Taipei, May 24 (CNA) London-based jewelry artist Lin Cheung (張翠蓮) has pushed the boundaries of paper with her design of the second Tang Prize award certificates, which were unveiled Tuesday in Taipei.
The certificates, one for each of the four categories of the Tang Prize: sustainable development, biopharmaceutical science, Sinology and rule of law, are enclosed in gold-colored folders that have a curved design. Unlike traditional award certificates, they can be folded outward or inward, and can be placed upright for display.
Cheung told reporters Tuesday that the design of the four certificates is bound together by the theme of paper, a material that she normally does not work with.
"With silver, or gold or other materials that I've used before, there are familiarities and conventions to think about, but with this one, it was really learning and knowing again about paper and getting excited by it again," she said.
As someone who specializes in 3-D materials, Cheung said paper can appear flat to her.
"In the West, we use the term 'flat' to mean lifeless and dull, but it's everything but dull or flat," she said at an event to unveil the certificates.
For the sustainable development certificate, Cheung said she reconfigured the world map to depict "an imaginary thinking about the future."
The design was inspired by Tang Prize laureate Gro Brundtland and other people in the field of sustainable development who worked hard to bring countries together for a more sustainable world, Cheung said.
The biopharmaceutical science certificate, meanwhile, shows images of the chemical formula of paper, as well as those of carbon, hydrogen, oxygen, phosphorus and nitrogen -- elements that make up biological life, she said.
For the Sinology certificate, Cheung broke down and reconstructed the eight basic calligraphic brush strokes that form Chinese characters.
And for the rule of law certificate, Cheung said she used images of handprints to symbolize "lending a hand to those who can't help themselves," as well as to show the giving and receiving of wisdom, goodwill, trust and honor, and the "unmistakable human touch."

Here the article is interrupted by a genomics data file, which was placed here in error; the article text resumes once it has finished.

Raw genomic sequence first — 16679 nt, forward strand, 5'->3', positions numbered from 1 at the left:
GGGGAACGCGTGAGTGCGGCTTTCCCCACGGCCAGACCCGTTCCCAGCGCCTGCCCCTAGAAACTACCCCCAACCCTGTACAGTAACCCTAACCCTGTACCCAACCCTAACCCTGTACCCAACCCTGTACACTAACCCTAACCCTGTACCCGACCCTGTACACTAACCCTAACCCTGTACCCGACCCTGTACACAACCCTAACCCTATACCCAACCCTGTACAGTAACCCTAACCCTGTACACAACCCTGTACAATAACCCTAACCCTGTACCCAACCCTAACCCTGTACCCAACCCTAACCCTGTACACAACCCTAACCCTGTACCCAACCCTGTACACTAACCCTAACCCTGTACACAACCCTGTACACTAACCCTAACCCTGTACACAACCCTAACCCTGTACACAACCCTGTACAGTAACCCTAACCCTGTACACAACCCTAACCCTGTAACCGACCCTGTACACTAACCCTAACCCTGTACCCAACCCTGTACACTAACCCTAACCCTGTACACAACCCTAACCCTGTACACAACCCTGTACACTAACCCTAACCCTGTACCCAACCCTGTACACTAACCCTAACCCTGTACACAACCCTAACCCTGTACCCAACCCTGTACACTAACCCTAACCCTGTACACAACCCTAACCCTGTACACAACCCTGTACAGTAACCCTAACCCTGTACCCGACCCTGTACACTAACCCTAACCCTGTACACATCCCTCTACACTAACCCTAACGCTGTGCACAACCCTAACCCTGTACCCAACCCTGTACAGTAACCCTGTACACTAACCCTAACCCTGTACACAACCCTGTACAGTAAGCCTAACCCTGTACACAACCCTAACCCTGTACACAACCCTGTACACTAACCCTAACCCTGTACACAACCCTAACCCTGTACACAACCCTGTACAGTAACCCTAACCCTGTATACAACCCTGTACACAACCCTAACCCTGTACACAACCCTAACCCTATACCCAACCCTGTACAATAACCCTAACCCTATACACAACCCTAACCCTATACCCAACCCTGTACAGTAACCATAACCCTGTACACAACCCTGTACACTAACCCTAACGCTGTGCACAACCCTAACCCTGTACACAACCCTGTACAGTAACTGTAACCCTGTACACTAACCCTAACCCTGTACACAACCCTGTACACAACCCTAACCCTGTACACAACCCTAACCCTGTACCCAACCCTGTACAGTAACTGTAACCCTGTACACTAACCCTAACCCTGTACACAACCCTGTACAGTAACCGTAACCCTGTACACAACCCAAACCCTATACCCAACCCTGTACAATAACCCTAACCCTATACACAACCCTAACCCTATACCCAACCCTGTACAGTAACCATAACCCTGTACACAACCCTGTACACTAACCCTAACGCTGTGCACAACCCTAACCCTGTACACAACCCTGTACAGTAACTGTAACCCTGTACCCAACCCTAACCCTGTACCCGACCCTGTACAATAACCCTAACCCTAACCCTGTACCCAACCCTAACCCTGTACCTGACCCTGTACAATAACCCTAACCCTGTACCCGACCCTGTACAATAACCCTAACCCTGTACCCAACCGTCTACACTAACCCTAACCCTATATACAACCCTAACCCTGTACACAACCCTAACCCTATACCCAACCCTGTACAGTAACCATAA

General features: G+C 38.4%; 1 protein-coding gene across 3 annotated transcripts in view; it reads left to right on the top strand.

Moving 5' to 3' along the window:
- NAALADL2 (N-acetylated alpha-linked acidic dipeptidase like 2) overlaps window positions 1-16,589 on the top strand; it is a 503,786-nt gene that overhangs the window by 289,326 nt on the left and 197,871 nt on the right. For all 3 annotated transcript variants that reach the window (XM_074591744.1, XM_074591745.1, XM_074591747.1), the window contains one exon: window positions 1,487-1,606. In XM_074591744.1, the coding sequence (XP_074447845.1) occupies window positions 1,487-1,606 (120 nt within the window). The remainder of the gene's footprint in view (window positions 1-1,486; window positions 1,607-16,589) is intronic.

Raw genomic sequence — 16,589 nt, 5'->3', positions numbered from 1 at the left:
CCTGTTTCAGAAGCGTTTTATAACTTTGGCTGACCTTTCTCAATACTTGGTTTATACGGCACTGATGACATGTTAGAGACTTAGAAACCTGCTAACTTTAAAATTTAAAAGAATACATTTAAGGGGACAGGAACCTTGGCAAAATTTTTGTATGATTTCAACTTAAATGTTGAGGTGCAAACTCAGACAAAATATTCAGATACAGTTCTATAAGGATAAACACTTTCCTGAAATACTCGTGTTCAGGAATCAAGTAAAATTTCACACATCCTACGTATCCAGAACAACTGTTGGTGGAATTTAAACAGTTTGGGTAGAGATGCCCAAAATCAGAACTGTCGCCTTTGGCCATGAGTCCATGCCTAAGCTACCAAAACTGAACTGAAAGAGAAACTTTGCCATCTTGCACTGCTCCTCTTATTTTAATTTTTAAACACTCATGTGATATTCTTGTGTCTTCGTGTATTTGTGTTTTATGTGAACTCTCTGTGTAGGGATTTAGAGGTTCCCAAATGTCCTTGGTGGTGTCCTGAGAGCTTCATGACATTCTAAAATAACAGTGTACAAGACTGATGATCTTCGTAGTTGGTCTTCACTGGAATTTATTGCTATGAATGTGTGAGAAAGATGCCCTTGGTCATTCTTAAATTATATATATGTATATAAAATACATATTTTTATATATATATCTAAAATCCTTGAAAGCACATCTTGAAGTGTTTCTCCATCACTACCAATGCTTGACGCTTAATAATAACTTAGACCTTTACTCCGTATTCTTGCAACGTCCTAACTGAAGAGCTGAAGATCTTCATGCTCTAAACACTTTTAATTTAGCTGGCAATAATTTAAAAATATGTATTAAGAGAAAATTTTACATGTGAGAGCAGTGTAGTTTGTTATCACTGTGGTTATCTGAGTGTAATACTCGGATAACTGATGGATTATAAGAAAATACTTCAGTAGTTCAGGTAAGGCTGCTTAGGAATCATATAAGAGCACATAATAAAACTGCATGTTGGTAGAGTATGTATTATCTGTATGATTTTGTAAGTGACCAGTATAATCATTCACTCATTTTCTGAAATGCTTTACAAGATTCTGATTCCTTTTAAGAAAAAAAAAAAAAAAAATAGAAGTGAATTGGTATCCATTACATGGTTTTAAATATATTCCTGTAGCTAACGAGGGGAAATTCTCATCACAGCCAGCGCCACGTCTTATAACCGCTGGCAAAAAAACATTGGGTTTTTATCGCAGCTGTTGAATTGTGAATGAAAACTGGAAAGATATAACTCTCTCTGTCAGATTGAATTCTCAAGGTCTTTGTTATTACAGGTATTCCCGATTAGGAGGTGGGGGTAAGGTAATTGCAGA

Cheung graduated from the Royal College of Art with a master's degree in goldsmithing, silversmithing, metalwork and jewellery. She designed the medals for the London 2012 Paralympics.
The biennial Tang Prize was established by Taiwanese entrepreneur Samuel Yin (尹衍樑) in 2012 to complement the Nobel Prize. The first Tang Prize award ceremony was held in 2014.
Jennifer Tsai (蔡慧貞), a Taiwanese designer and president of Proad Identity, told reporters Tuesday that the biggest feature of Cheung's design is its simplicity and intuitiveness.
For example, viewers can immediately identify elements of biopharmaceutical science and Sinology from the design, Tsai said, adding that Cheung's design also reflects her deep understanding of Chinese culture.
Meanwhile, at the event held at the Songshan Cultural and Creative Park, Tsai said local designers often create works that can only be understood by other Chinese.
If the designs are more intuitive and could be understood easily by foreigners, Tsai said she believes it will help more Taiwanese companies break into the international market.
(By Christie Chen)